Sporting a turban, a men’s abaya and a spectacular hand-drawn stubbly beard, this humble Lakemba shop-front mannequin has become a favourite prop in any media coverage of the area thanks to his unique and distinctive appearance.
Located in Sydney’s south-west and home to the city’s first ever purpose-built mosque, Lakemba often finds itself portrayed in the mainstream press as an Arabic cultural epicentre, and therefore a hotbed of Islamic extremism.
In reality, Lakemba is a diverse melting pot of different cultures, with more of the suburb’s internationally-born residents identifying as Bangladeshi or South-East Asian than Lebanese, according to the 2011 census.
Nonetheless ‘Manny,’ as he’s known by his fans and supporters, seems to have become a symbol of the area and its cultural diversity - no longer just by Lakemba’s detractors but by its supporters too.
“He pops up in sympathetic articles too,” points out friend of Manny and co-founder of his Facebook page, Will Scates Frances.
“People recognise him from the area. He’s ridiculous enough to be like a mascot [for the community]”.
Probably the most infamous article that shot Manny to notoriety was a 2014 piece by the Daily Telegraph’s Tim Blair, titled “Last drinks in Lakemba: inside Sydney’s Muslim Land”.
Accompanying the text was a photo of Manny captioned: “a store dummy crudely Islamified” and it was out of that caption that the Crudely Islamified Lakemba Mannequin Man page was born.
“The great thing about the article was that it was meant to cause offense but a lot of people just owned it,” says page co-founder Scates Frances, who is also known by the Twitter handle @ottomanscribe.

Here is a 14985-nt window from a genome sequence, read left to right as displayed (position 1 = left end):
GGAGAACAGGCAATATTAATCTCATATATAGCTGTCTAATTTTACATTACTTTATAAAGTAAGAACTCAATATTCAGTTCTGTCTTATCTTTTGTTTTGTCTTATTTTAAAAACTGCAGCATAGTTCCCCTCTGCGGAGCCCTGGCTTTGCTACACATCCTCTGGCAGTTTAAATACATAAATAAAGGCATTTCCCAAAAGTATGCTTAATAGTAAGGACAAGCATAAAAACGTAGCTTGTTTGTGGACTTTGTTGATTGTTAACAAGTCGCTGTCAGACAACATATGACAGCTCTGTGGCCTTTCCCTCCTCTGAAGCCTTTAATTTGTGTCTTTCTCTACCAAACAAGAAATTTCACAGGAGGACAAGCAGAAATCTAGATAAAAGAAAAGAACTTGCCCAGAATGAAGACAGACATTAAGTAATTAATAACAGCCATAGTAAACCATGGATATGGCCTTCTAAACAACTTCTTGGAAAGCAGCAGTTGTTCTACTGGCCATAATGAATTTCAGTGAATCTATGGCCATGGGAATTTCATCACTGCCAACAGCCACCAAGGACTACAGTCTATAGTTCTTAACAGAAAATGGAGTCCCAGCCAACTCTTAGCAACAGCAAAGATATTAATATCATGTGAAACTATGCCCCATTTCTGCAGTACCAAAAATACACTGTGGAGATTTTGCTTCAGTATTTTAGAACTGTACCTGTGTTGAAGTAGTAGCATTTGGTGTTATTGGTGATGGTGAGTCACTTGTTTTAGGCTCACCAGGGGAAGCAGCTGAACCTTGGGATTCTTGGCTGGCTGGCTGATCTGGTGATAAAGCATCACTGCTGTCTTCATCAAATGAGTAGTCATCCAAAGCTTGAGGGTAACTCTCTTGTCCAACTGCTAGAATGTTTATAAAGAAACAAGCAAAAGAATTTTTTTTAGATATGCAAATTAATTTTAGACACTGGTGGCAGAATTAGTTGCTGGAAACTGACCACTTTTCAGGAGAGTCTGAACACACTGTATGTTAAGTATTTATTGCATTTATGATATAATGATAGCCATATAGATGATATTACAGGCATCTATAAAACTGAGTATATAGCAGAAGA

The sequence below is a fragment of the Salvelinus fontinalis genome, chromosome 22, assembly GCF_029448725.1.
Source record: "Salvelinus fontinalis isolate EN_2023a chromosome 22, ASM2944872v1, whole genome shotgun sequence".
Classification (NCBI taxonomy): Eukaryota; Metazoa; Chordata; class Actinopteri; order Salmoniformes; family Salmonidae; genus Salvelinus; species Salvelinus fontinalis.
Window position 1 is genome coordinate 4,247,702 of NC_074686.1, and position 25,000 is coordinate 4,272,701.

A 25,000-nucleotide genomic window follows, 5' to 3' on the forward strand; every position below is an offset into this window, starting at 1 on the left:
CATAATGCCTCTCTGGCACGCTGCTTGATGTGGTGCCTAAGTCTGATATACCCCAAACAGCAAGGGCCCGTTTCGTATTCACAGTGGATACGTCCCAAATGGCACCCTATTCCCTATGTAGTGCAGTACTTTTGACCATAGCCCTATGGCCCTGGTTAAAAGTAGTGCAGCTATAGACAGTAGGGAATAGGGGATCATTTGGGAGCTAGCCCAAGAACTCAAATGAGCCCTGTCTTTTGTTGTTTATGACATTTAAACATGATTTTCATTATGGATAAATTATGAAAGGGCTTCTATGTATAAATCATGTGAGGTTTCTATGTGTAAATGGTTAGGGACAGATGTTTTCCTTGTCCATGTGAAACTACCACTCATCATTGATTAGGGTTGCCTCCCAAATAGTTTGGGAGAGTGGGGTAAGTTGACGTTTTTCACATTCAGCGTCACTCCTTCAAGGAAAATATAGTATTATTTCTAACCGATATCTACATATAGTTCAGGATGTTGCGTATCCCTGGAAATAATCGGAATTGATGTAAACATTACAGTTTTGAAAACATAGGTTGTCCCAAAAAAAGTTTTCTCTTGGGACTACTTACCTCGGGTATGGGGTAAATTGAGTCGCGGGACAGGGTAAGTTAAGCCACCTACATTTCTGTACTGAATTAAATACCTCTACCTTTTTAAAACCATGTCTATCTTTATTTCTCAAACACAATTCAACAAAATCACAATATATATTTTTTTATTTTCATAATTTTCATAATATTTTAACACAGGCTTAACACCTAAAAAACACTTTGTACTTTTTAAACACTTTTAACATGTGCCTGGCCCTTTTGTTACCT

“In response [to the Blair article] a whole bunch of people put up the picture as their profile pic.”
And on Twitter the hashtag #teammannequin was born.
So Scates Frances and six or so of those friends decided to start the dedicated Facebook page as a more permanent homage to this local mascot. Manny even got to go on an adventure and get involved with the Haldon street festival, sampling the cuisine, getting a haircut and participating in the festivities:
Thanks in part to these efforts, the mannequin has grown in popularity to outlast just the initial notoriety of the article and become firmly cemented as a local icon.
With over 3,400 followers on Facebook, Manny’s home on the Lakemba street corner has played host to countless visiting fans. The staff at Sana Gifts tell SBS that people frequently drop by to visit Manny and while they’re more than happy for people to snap photos, they seem rather bemused by the whole thing.
Scates Frances says that “Many people who are involved in or like that page don’t actually live there,” as Manny’s playful appearance seems to have evoked a sense of fondness for an area which has grown accustomed to attracting negative sentiment.
Manny's notoriety has even drawn the attention of other local businesses who are keen to attract the kind of attention that Sana Gifts has received.
“We had people who owned Muslim clothing stores contacting the page to ask how they could make their mannequins famous too,” says Scates Frances.
So is Manny letting all this fame and popularity go to his head?
Apparently not, Scates Frances says.
“No matter how famous he gets, he’s still on that street corner.”